What is chronic pain, and what causes it?
Chronic pain persists for months or years and can manifest in the body in various ways. There are many contributing factors to this pain level; prior experiences, beliefs, expectations, and the context from which the pain arose (this may be, and often is not singular) all play significant roles in shaping the experience.
The primary model in our society is the biomedical model. This is the search for a physical, measurable cause for pain. But this is not how pain works; fundamentally, it is the wrong model. It separates mind and body. For example, a belief that the place where it hurts in the body is the source of pain is incorrect. Like all conscious experiences, pain is generated by our body systems top-down. It’s like being at the cinema. You see the film on a screen, but it is not being generated by the screen.
Our body systems are ever evolving and changing; learning. The point when something happens (e.g. injury, illness, stress, prior traumas, how they have been handled and how they have shaped biological responses) is the surface of the pain. How our body systems respond depends on past experiences (learning to date) and the situation at the time, including how the person is. Early treatment and care also influence the trajectory.
Mind and body are not separate. This is why understanding a person’s life experiences to date is vital to understanding their pain. Some people find this hard to accept. Especially if they believe that the tissues or pathology are the cause rather than understanding their experience as an interpretation or best guess about what is happening now. The science is becoming more evident and more apparent in the mind-body connection.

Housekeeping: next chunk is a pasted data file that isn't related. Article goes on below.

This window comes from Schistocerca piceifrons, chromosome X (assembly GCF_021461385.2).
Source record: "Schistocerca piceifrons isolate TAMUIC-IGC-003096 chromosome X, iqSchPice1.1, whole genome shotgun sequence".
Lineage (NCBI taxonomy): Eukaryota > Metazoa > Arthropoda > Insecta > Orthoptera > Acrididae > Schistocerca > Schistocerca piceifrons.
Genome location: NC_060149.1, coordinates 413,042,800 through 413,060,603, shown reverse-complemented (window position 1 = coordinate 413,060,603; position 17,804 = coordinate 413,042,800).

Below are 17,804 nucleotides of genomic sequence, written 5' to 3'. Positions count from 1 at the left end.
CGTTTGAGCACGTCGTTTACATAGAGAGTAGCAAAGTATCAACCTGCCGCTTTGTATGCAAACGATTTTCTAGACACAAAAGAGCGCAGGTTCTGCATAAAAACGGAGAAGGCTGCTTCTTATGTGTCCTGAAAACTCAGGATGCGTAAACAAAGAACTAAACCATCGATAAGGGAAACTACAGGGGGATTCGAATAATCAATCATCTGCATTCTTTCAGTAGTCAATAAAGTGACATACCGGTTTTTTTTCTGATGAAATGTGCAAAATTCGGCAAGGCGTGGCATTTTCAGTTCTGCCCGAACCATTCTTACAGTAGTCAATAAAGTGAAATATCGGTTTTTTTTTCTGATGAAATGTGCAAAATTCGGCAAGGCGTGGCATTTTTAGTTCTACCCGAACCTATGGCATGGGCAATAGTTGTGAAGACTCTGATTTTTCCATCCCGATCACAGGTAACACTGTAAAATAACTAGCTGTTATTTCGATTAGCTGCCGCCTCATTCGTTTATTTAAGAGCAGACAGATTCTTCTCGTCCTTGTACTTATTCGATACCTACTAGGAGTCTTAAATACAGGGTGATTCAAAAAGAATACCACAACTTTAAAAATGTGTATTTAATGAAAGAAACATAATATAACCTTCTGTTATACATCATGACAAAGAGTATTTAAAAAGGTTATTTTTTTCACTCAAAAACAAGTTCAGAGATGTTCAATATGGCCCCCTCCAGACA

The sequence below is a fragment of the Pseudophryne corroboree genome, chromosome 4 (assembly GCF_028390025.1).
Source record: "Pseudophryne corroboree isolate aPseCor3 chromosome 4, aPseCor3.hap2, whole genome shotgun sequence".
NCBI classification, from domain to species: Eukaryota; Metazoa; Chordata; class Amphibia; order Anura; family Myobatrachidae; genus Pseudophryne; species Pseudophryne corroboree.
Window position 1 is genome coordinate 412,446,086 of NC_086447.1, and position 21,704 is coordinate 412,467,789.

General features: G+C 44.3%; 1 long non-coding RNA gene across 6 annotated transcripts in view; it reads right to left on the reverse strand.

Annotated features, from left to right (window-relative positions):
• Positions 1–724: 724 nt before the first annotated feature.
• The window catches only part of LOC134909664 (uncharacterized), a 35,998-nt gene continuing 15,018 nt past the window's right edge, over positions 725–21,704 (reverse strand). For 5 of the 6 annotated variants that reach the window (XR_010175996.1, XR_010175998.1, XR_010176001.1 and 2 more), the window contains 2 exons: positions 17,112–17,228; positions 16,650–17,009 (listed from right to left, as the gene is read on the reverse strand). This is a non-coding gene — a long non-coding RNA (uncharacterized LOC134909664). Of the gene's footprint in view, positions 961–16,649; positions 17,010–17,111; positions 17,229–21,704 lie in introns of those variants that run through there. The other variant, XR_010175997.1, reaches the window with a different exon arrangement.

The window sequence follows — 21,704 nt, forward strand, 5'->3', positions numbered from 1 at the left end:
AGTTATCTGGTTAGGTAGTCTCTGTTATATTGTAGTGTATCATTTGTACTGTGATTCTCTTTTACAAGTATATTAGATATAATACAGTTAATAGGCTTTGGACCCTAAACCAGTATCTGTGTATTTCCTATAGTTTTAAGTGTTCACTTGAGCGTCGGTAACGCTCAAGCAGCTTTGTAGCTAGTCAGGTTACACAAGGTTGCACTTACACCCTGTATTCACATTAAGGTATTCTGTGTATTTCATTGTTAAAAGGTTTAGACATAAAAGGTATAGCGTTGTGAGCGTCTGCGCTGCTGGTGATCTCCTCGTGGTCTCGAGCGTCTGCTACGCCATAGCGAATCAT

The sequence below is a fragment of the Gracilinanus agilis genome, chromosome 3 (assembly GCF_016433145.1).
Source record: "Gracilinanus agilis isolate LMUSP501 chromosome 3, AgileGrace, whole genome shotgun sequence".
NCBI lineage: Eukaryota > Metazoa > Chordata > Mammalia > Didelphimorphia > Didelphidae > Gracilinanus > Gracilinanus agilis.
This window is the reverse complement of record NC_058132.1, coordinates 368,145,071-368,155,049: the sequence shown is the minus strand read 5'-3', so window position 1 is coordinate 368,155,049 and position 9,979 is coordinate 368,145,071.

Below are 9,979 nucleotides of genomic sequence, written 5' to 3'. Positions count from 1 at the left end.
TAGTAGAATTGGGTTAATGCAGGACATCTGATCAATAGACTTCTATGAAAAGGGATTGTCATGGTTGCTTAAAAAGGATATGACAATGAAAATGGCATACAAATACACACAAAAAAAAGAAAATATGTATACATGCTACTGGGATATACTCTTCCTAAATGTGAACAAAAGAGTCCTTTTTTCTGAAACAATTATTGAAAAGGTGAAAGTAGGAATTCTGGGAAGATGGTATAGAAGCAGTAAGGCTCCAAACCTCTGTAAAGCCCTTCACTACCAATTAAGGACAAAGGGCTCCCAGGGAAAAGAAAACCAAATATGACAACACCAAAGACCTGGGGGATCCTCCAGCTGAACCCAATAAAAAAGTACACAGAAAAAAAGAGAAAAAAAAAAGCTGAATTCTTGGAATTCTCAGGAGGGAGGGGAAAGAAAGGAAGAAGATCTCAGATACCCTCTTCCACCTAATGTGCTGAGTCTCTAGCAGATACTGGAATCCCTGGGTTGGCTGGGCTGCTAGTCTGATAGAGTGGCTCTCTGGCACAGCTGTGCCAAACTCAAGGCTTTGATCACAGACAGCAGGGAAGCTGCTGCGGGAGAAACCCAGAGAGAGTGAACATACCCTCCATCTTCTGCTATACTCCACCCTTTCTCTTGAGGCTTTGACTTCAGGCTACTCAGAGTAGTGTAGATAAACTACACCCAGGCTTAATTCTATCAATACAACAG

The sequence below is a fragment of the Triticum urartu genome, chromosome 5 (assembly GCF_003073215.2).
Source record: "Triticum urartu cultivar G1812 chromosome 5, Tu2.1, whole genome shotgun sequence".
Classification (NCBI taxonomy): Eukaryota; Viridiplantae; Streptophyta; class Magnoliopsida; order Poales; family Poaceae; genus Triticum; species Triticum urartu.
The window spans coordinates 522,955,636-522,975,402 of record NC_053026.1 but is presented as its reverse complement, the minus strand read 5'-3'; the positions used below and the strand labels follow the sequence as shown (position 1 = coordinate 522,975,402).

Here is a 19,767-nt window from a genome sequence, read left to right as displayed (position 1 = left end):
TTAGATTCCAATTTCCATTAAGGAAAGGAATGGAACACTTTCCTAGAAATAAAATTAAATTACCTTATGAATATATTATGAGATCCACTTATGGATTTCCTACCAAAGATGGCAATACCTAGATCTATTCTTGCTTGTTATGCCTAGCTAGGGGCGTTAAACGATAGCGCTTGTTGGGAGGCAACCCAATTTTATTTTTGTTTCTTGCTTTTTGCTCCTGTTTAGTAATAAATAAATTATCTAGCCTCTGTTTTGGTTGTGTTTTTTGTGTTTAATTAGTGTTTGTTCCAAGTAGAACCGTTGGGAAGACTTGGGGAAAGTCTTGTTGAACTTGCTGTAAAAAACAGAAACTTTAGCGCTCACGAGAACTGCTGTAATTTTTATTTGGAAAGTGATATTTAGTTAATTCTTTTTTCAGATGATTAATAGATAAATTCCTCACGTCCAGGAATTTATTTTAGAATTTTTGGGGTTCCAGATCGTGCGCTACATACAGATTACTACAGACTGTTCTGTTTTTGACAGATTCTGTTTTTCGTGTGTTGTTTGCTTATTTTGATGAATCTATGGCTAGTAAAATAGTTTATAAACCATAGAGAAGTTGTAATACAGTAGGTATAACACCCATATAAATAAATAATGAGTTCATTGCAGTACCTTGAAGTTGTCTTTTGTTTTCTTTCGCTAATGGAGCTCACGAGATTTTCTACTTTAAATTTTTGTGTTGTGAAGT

Who suffers from Chronic Pain?
In theory, anyone is susceptible to chronic pain. But factors that can raise the risk include limited beliefs, adverse childhood events, existing medical conditions, injuries, social setting (e.g. poverty), and quality of relationships (including formative years — parents, schooling).
The people who struggle the most tend to have fixed beliefs and have difficulty shifting their thinking. This is not their fault. They did not ask for that kind of embodied mind, so jostling sticky beliefs is vital to getting better, leading to better actions in line with building wellness and enjoying a fulfilling life.
What are the treatment options for chronic pain, and are there therapies that can supplement medication?
As a Pain Coach, I am a guide and an encourager, offering many ways that a person can become unstuck and move forward.
There is no single therapy or treatment. Predictive processing is our best model right now (and it will evolve). It is far more complex than the biomedical model but offers many opportunities through its complexity. People are complex, life is complex, and pain is complex. A one-size-fits-all approach to treating pain will not do.
I have been a proponent of pain coaching for many years because it does just that. We work together collaboratively, giving the person the knowledge, skills and know-how they need to make a difference in their world. There are many skills and strategies that will enable a person to get on and stay on a path to shape a positive future. But this must be grounded in their thinking, understanding and acceptance of the current situation. Appreciating this will change because it always does. Impermanence is a feature of life and a powerful insight.